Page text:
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Steve Chiotakis: GM has been negotiating for weeks over where it’s planning to sell its European unit, Opel. The two lead contenders are a Belgian investment company and a partnership between a Canadian parts-maker and a Russian bank. As Alisa Roth tells us, the big sticking point for General Motors is intellectual property.
Alisa Roth: When a company like GM sells off a division like Opel, what it’s really selling is its intellectual property. Because it’s the ideas that really make one car different from another.
Bill Dani is an intellectual property lawyer in Michigan. He says, yes, sure, there are factories and machines involved in these deals. But those are things you can replace.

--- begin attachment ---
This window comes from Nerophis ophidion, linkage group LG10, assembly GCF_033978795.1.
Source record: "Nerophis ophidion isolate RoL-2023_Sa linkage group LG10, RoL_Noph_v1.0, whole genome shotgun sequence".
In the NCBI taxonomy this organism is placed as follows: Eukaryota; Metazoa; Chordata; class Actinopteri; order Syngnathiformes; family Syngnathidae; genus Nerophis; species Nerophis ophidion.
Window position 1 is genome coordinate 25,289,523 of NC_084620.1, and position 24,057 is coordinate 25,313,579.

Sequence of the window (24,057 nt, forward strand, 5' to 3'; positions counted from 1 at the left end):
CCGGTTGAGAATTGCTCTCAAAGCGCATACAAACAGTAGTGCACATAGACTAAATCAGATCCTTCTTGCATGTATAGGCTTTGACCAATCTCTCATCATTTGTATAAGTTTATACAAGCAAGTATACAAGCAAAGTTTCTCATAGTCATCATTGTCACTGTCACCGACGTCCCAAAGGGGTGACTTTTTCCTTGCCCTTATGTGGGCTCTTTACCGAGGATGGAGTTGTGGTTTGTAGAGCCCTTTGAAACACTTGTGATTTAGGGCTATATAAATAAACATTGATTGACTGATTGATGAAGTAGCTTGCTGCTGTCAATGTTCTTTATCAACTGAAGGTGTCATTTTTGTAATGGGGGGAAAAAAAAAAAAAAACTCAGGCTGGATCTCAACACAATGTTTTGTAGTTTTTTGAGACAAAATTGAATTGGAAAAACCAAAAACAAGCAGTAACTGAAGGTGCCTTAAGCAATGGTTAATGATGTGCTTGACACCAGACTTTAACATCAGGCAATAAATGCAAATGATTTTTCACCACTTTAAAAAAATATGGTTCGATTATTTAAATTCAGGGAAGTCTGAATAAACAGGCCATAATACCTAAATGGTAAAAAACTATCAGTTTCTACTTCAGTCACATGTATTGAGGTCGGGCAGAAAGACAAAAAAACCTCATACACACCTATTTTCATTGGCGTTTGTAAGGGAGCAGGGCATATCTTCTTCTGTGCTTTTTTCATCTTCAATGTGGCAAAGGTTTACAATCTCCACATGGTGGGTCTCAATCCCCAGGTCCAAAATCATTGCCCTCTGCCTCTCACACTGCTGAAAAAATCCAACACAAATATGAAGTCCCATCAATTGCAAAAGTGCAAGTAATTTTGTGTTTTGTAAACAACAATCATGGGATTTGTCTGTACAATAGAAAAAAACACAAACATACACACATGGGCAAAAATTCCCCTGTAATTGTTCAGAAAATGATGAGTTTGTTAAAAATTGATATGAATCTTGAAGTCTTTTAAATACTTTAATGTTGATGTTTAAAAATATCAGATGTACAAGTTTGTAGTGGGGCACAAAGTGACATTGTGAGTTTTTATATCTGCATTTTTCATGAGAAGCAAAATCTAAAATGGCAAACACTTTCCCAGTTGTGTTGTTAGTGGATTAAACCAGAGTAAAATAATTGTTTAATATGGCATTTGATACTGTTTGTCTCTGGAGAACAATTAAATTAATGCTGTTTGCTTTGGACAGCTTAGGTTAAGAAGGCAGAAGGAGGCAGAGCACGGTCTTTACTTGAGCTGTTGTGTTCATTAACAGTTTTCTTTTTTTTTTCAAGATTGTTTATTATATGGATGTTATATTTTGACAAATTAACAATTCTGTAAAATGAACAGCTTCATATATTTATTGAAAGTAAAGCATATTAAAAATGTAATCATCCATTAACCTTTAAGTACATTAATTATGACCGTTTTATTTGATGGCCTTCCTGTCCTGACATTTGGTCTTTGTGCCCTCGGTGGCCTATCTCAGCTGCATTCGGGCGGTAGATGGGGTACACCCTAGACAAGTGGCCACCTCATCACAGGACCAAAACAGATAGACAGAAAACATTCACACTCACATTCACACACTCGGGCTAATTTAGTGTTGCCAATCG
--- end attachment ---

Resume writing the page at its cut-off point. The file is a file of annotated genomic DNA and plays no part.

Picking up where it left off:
Bill Dani: You can buy new tooling, you can set up a new plant. But intellectual property rights are exclusive and um you know without, if they’re protected by patents, you’re not going to be able to reproduce them without licensing.
Which is why GM is being so careful about who ends up owning Opel. It doesn’t want its competitors using its platforms. Those are the basic forms of its vehicles.
Michael Robinet is in charge of global forecasting for the consultants CSM Worldwide. He says there are two key platforms at stake here. Which GM plans to use in the future to develop cars for international markets.
Michael Robinet: So it is critical that they have the capability to control those platforms going forward.
Because otherwise GM could find itself having to start from scratch. Or competing against its own ideas.
I’m Alisa Roth for Marketplace.